Regina M. Santella, PhD
New York, New York
Professor of Environmental Health Sciences
Vice Dean for Faculty Affairs
Mailman School of Public Health
Co-leader Cancer Population Science Program
Herbert Irving Comprehensive Cancer Center
Developing better risk prediction models in high-risk individuals by incorporating biomarkers of environmental exposures, genetic susceptibility, and non-genetic alterations to DNA.
Environmental chemicals such as polyaromatic hydrocarbons (PAH) and dichlorodiphenyltrichloro-ethane (DDT) cause DNA damage that can lead to cancer. The severity of the damage and the ability to repair it influences the risk for development of breast cancer. Women with an already high risk of breast cancer, due to inherited factors or strong family history, may be more vulnerable to environmental pollutant exposure. Using the data from two established registries of high-risk families, Drs. Santella and Terry have been examining the impact of environmental exposures in young girls. Their studies include investigating how environmental exposures and genetic susceptibility—specifically as it relates to the ability to repair DNA damage—are related to breast cancer risk. This work will be used to develop better risk prediction models and allow for more precise preventive strategies.
In previous studies, Drs. Santella and Terry have shown that exposure to PAH, a common environmental pollutant, increased the risk of breast cancer in high-risk women. Using a method developed in their laboratories, they discovered that this risk is almost 3-fold greater in women whose cells were deficient in DNA repair functions. Recently, they have extended their studies beyond PAHs and are examining the impact of other compounds that interfere with estrogen metabolism (endocrine disruptors) on breast cancer risk and prognosis—analyses are ongoing. In addition, Drs. Santella and Terry are conducting similar studies in breast cancer patients in Ghana.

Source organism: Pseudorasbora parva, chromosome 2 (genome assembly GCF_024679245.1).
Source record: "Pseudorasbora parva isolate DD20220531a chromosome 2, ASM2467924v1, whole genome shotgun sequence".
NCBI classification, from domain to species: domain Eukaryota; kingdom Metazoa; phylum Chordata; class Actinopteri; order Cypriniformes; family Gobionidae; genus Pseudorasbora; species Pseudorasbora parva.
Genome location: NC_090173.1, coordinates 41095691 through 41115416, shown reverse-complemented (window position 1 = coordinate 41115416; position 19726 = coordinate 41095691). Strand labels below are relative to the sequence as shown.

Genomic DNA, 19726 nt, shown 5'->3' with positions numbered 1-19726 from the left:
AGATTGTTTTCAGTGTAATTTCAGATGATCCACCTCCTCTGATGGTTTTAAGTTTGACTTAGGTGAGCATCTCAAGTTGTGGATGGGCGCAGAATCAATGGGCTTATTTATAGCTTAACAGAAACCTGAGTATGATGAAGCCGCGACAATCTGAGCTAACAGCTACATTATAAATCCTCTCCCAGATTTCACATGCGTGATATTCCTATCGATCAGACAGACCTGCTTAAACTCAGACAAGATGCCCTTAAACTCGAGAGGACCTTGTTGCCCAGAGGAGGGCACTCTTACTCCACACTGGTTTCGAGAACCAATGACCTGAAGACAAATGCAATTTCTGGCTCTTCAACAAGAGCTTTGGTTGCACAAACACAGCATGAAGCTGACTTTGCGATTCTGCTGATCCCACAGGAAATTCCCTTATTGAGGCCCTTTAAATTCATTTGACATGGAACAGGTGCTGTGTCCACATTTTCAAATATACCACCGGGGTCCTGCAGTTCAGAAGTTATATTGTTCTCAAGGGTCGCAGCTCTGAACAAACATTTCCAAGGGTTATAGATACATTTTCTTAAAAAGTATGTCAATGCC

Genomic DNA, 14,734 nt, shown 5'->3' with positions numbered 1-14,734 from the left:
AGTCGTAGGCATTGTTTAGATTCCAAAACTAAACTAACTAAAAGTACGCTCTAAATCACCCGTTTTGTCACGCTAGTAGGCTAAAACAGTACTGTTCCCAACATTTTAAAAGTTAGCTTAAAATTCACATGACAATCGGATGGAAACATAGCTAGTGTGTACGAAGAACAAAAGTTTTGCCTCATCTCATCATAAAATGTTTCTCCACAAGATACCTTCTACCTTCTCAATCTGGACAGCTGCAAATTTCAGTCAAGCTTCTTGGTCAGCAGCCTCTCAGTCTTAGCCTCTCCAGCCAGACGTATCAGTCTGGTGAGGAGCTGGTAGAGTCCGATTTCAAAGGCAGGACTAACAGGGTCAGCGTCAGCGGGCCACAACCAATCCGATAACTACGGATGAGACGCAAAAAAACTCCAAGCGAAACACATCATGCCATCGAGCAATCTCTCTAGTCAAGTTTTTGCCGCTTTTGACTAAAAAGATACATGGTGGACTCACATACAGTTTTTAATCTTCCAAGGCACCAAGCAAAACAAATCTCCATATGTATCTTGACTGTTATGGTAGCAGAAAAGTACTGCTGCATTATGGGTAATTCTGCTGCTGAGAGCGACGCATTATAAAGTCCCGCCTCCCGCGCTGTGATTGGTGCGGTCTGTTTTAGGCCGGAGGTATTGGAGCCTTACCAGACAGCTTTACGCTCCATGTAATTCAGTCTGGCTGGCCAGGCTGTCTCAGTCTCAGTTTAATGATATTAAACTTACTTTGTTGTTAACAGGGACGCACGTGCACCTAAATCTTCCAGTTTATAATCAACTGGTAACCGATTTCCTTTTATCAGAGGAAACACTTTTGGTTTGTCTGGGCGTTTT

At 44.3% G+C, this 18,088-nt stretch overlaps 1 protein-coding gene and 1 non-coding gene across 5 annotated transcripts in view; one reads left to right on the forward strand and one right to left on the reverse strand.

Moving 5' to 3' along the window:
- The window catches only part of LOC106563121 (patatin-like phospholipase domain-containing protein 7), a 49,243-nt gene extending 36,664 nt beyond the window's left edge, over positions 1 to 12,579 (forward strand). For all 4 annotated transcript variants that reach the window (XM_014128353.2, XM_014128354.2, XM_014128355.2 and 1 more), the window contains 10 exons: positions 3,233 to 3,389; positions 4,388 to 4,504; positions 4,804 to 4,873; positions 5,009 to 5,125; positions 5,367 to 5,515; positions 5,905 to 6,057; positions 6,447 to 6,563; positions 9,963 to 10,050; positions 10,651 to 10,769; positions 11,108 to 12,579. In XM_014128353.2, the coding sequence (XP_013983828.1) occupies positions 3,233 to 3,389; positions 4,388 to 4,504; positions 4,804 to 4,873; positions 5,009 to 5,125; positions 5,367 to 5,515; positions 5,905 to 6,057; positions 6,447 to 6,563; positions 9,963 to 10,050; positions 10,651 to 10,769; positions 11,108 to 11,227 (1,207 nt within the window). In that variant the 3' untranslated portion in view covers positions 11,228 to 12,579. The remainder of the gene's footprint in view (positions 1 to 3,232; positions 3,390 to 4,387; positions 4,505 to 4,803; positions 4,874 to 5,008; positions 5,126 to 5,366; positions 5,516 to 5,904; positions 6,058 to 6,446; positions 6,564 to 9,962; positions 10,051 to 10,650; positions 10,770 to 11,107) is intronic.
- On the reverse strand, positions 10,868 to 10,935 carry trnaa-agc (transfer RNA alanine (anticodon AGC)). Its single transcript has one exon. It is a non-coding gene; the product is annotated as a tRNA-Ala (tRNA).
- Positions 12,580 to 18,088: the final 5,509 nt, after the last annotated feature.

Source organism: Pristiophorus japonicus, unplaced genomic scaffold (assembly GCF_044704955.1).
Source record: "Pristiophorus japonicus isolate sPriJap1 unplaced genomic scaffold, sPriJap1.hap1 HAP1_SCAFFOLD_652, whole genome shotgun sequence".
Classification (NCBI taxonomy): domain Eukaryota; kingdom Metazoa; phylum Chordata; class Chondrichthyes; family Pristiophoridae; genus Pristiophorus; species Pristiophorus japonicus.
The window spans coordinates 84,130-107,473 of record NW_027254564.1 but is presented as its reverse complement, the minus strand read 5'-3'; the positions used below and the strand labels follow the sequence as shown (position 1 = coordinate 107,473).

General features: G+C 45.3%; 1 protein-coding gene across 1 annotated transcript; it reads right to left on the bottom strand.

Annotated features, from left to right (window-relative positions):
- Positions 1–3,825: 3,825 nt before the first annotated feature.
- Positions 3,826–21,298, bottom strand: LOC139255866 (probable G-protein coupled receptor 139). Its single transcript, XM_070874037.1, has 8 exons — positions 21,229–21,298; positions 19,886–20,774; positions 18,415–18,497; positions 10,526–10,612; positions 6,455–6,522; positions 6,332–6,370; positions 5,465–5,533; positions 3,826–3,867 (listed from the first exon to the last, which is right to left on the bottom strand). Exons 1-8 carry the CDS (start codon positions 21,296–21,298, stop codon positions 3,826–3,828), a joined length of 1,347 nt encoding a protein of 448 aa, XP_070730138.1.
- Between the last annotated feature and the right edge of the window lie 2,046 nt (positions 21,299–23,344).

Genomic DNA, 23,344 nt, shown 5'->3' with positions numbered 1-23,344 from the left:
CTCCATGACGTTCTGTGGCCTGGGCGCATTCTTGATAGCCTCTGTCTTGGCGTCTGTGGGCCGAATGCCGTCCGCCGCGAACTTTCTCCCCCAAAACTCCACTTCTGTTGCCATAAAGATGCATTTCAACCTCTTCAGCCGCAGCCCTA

In the coming year, Drs. Santella and Terry will continue their studies to confirm the role of DNA repair deficiency in breast cancer risk due to environmental exposures. They will also employ new technologies to measure exposures of a broad range of environmental contaminants to better understand their impact on breast cancer risk.
Regina M. Santella, PhD, is a Professor of Environmental Health Sciences. She is a laboratory-based biochemist with extensive experience in the area of chemical carcinogenesis and molecular epidemiology. Her research is mainly focused on the use of biomarkers of exposure and genetic susceptibility to understand risk for cancer development. Her laboratory has developed antibodies and immunoassays to a number of carcinogen-DNA and protein adducts and uses these methods to determine exposure to environmental carcinogens. Other assays have been used to understand genetic susceptibility related to DNA repair capacity. More recently, her laboratory is investigating the use of epigenetic markers including global and gene specific methylation and microRNA expression in breast tumors and white blood cells to identify those at increased risk or as early biomarkers of disease. Her breast cancer studies take advantage of two large sample banks, the Long Island Breast Cancer Study Project, a population-based case-control study, and the Breast Cancer Family Registry of members of high risk families.
The Aveda Award
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